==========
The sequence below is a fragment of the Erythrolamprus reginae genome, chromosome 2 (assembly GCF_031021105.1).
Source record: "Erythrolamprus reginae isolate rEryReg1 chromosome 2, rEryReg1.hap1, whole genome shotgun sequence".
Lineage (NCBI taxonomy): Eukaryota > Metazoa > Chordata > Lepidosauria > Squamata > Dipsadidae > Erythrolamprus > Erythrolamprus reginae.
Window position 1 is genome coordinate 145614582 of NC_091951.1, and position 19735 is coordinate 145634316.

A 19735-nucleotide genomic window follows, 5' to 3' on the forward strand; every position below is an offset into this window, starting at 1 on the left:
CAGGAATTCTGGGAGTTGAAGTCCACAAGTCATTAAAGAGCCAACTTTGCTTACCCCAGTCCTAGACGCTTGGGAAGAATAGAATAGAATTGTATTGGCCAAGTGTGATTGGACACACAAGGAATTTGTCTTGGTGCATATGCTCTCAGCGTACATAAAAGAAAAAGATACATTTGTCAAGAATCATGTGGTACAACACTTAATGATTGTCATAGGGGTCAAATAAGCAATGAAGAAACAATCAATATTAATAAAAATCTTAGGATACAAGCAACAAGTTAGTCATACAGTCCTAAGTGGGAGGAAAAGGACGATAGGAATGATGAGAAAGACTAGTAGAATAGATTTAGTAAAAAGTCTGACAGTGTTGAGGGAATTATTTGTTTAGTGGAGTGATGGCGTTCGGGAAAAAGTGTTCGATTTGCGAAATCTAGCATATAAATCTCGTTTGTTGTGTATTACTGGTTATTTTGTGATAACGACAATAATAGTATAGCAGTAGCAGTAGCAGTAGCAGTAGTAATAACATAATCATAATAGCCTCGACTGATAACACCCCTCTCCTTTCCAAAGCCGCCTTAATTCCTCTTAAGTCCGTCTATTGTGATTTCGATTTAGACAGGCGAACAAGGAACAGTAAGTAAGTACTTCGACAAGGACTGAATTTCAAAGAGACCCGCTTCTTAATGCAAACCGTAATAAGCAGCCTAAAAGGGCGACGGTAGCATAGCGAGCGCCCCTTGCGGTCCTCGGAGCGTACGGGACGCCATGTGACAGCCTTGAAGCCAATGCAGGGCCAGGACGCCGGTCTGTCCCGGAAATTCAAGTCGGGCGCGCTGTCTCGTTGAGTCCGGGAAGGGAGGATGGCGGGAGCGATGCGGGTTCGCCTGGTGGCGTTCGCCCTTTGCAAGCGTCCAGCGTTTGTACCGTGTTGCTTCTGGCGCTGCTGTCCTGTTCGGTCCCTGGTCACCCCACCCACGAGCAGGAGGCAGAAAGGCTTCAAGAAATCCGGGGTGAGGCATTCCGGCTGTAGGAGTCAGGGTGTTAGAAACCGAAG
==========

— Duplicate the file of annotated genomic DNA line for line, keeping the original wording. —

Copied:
The sequence below is a fragment of the Erythrolamprus reginae genome, chromosome 2 (assembly GCF_031021105.1).
Source record: "Erythrolamprus reginae isolate rEryReg1 chromosome 2, rEryReg1.hap1, whole genome shotgun sequence".
Lineage (NCBI taxonomy): Eukaryota > Metazoa > Chordata > Lepidosauria > Squamata > Dipsadidae > Erythrolamprus > Erythrolamprus reginae.
Window position 1 is genome coordinate 145614582 of NC_091951.1, and position 19735 is coordinate 145634316.

A 19735-nucleotide genomic window follows, 5' to 3' on the forward strand; every position below is an offset into this window, starting at 1 on the left:
CAGGAATTCTGGGAGTTGAAGTCCACAAGTCATTAAAGAGCCAACTTTGCTTACCCCAGTCCTAGACGCTTGGGAAGAATAGAATAGAATTGTATTGGCCAAGTGTGATTGGACACACAAGGAATTTGTCTTGGTGCATATGCTCTCAGCGTACATAAAAGAAAAAGATACATTTGTCAAGAATCATGTGGTACAACACTTAATGATTGTCATAGGGGTCAAATAAGCAATGAAGAAACAATCAATATTAATAAAAATCTTAGGATACAAGCAACAAGTTAGTCATACAGTCCTAAGTGGGAGGAAAAGGACGATAGGAATGATGAGAAAGACTAGTAGAATAGATTTAGTAAAAAGTCTGACAGTGTTGAGGGAATTATTTGTTTAGTGGAGTGATGGCGTTCGGGAAAAAGTGTTCGATTTGCGAAATCTAGCATATAAATCTCGTTTGTTGTGTATTACTGGTTATTTTGTGATAACGACAATAATAGTATAGCAGTAGCAGTAGCAGTAGCAGTAGTAATAACATAATCATAATAGCCTCGACTGATAACACCCCTCTCCTTTCCAAAGCCGCCTTAATTCCTCTTAAGTCCGTCTATTGTGATTTCGATTTAGACAGGCGAACAAGGAACAGTAAGTAAGTACTTCGACAAGGACTGAATTTCAAAGAGACCCGCTTCTTAATGCAAACCGTAATAAGCAGCCTAAAAGGGCGACGGTAGCATAGCGAGCGCCCCTTGCGGTCCTCGGAGCGTACGGGACGCCATGTGACAGCCTTGAAGCCAATGCAGGGCCAGGACGCCGGTCTGTCCCGGAAATTCAAGTCGGGCGCGCTGTCTCGTTGAGTCCGGGAAGGGAGGATGGCGGGAGCGATGCGGGTTCGCCTGGTGGCGTTCGCCCTTTGCAAGCGTCCAGCGTTTGTACCGTGTTGCTTCTGGCGCTGCTGTCCTGTTCGGTCCCTGGTCACCCCACCCACGAGCAGGAGGCAGAAAGGCTTCAAGAAATCCGGGGTGAGGCATTCCGGCTGTAGGAGTCAGGGTGTTAGAAACCGAAG